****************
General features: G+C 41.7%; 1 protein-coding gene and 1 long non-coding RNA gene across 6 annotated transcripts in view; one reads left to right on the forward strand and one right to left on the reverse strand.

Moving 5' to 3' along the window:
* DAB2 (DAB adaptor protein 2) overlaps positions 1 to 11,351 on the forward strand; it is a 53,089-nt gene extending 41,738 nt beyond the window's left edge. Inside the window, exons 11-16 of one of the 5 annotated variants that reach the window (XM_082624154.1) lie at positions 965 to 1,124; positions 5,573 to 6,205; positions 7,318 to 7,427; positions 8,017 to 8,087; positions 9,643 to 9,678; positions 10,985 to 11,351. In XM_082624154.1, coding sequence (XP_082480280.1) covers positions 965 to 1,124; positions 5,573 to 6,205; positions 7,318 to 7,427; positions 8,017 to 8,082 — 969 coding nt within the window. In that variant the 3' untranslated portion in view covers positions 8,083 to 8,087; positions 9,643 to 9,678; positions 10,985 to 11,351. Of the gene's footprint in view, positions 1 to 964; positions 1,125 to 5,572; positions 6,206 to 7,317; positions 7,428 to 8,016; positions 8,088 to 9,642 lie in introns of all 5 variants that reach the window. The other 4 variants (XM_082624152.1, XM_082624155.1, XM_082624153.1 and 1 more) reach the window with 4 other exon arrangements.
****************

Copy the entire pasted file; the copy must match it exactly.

General features: G+C 41.7%; 1 protein-coding gene and 1 long non-coding RNA gene across 6 annotated transcripts in view; one reads left to right on the forward strand and one right to left on the reverse strand.

Moving 5' to 3' along the window:
* DAB2 (DAB adaptor protein 2) overlaps positions 1 to 11,351 on the forward strand; it is a 53,089-nt gene extending 41,738 nt beyond the window's left edge. Inside the window, exons 11-16 of one of the 5 annotated variants that reach the window (XM_082624154.1) lie at positions 965 to 1,124; positions 5,573 to 6,205; positions 7,318 to 7,427; positions 8,017 to 8,087; positions 9,643 to 9,678; positions 10,985 to 11,351. In XM_082624154.1, coding sequence (XP_082480280.1) covers positions 965 to 1,124; positions 5,573 to 6,205; positions 7,318 to 7,427; positions 8,017 to 8,082 — 969 coding nt within the window. In that variant the 3' untranslated portion in view covers positions 8,083 to 8,087; positions 9,643 to 9,678; positions 10,985 to 11,351. Of the gene's footprint in view, positions 1 to 964; positions 1,125 to 5,572; positions 6,206 to 7,317; positions 7,428 to 8,016; positions 8,088 to 9,642 lie in introns of all 5 variants that reach the window. The other 4 variants (XM_082624152.1, XM_082624155.1, XM_082624153.1 and 1 more) reach the window with 4 other exon arrangements.